Renewable risk innovation helps investors see bright side of the asset price bubble
Investors ought to be concerned about the renewable asset price bubble in the same way bond investors are biting their nails about sky high valuations and illiquid markets
Since the global financial crisis, institutional investors, private equity and project finance lenders have sought to earn returns no longer available from low- or negative-yielding investment grade bond markets by using financial engineering to transform low-risk assets into those that generate high returns.
However, early indications suggest that investors ought to be concerned about the renewable asset price bubble, in the same way bond investors are biting their nails about sky high valuations and illiquid markets.
For policymakers, a rise in global interest rates could mean the sun setting on this golden period for the seemingly inexorable decline in renewable energy costs. How risk is allocated in future renewable energy investments will be the biggest determining factor in whether this downward trajectory — and the recent acceleration of the global energy transition — will continue.
At Climate Policy Initiative, the Energy Finance team has been working for several years on alternatives to today’s dominant project financing, utility- and YieldCo-owned models, which would enable (even) lower financing costs in a low interest rate environment (our model shows a cost of energy potentially 17% lower than under existing models) but should also be more sustainable in a world of rising interest rates.
As we’ve discussed before on this blog, during the development of our design of the Clean Energy Investment Trust or CEIT, we aimed the design at an audience whose objectives are well-suited to investing in renewables, but whose participation has hitherto been limited because investment offerings have not been designed in a way that meets their appetite for risk. In particular, we have in mind the teams within pension funds and insurance companies managing asset portfolios specifically designed and ring-fenced for matching predictable long-term liabilities.
We sought to cherry-pick the good parts of existing investments while avoiding the design flaws which have historically been barriers to this investor group. For example:
- Project finance: For the most part, institutional investors do not have the capability or time to conduct due diligence on individual assets and have strict requirements on diversification and liquidity which can prove problematic for project-financed assets. CEITs avoid this problem by outsourcing the due diligence to a specialist asset manager.
- YieldCos: growth rates to satisfy the expectation of their equity investors — and in particular, for regular access to capital markets to fund that growth — introduces a level of market-correlated risk, which is unacceptable for those prioritising long-term cash flow stability over absolute or relative returns.
We would anticipate the CEIT being set up as an equity investment but with debt-like risks and returns. A CEIT would purchase a series of long-term contracted operational assets and make a public offering of that closed asset pool to institutional investors. At the same time as doing this, the CEIT would de-risk the assets, including selling up front the right to receive “residual cashflows” during the contracted life of the pool and the right to receive ownership of the assets after the end of their long-term contracts.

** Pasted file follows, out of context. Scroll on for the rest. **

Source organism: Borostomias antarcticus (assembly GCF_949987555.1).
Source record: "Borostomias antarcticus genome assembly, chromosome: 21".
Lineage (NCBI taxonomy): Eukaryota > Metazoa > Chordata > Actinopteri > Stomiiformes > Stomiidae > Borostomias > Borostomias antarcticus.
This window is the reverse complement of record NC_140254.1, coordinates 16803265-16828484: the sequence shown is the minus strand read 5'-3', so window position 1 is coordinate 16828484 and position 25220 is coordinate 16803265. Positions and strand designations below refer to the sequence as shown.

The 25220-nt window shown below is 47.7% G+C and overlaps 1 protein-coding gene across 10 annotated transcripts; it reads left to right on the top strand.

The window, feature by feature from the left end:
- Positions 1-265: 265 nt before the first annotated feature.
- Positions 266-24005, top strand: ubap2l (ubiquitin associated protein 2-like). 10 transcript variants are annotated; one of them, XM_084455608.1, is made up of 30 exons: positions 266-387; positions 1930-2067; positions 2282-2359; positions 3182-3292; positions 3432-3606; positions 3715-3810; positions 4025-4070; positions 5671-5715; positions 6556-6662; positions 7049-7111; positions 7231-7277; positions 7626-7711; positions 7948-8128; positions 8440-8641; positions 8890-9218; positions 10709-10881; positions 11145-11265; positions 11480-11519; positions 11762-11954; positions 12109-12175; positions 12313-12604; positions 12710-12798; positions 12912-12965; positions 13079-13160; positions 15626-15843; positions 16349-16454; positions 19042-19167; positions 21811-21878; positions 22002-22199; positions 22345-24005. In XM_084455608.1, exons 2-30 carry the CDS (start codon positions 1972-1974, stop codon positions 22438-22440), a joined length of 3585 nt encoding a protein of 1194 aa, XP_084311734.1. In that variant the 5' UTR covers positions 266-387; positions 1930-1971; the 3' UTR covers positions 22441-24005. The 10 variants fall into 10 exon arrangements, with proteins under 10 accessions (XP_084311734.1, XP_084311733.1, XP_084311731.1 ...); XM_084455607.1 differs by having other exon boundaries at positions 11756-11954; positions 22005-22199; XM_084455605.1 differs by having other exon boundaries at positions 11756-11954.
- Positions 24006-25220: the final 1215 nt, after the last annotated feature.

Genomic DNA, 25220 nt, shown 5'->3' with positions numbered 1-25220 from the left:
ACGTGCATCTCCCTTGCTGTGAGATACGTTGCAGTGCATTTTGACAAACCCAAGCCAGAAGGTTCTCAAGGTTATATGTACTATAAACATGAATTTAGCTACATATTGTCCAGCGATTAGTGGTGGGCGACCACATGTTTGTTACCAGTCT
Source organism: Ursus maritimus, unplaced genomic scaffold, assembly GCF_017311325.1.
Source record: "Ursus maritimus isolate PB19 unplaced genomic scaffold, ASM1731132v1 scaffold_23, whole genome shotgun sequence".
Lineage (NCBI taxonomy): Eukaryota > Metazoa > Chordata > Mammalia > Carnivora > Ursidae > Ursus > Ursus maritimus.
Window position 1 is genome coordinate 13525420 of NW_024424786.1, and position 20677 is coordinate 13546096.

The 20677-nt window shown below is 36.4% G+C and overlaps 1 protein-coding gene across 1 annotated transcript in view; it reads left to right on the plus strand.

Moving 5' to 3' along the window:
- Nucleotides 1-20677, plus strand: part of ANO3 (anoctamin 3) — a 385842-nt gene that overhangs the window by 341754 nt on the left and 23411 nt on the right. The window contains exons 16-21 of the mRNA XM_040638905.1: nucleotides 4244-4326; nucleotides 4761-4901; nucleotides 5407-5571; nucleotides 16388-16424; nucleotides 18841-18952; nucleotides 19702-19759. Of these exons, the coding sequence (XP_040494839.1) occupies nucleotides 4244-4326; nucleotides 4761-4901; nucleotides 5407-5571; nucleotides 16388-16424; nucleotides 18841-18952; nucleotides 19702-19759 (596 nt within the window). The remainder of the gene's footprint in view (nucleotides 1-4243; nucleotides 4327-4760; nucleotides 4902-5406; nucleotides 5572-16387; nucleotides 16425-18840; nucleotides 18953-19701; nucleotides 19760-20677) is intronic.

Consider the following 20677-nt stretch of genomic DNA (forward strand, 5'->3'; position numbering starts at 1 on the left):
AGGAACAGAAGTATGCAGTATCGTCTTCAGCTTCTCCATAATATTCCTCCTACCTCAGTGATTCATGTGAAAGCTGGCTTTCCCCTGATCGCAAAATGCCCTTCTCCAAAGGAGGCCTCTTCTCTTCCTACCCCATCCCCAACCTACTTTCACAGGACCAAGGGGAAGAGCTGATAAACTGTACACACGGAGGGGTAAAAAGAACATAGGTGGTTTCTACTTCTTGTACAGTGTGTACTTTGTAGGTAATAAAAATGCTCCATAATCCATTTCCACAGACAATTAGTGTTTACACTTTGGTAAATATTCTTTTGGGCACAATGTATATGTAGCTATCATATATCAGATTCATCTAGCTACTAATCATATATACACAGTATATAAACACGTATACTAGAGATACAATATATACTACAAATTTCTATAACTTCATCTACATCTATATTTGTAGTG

A more granular investigation of the magnitude and profile of the risks currently borne by the residual equity tranche in today’s project financing structures was key to the development of this new financial structure.
We found two principal sources of risk that fall into this category: a) revenue risks during a long-term contract associated with weather, operational performance and curtailment; and b) risks associated with the residual operating life of assets after any initial fixed price contract or feed-in tariff, including in relation to future power prices and market design, as well as the option value associated with repowering assets with more advanced technology.
Identifying these risks, packaging them up into investments and selling them to parties that are better placed to manage them than financial equity investors will help lower the weighted cost of capital for this pool of risks.
Critically, the residual and tail end cashflows are separate products targeted at different investor groups and therefore removes more of the risk from the core product, the CEIT itself, adding a crucial benefit as compared with US YieldCos and UK listed renewable infrastructure funds.
We think these investments could supply a more efficient long-term use of utility, O&M provider and technology provider capital than the equity investments that they undertake today. A successful CEIT would pursue the targeted sharing of risks with co-investors and align that with a series of project-finance style restrictions, including reserves, restrictions on buying and selling assets, and taking on additional debt.
If we can draw more liability-matching investors into the renewables arena, the renewables sector may yet avoid much of the disruption that it could face as interest rates rise.
Matthew Huxham is a consultant at Climate Policy Initiative Energy Finance and worked on the series of reports, Mobilising Institutional Investment in Renewable Energy, and led the analysis for Major barriers and solutions to overcome them. A version of this blog first appeared in Environmental Finance in January 2018.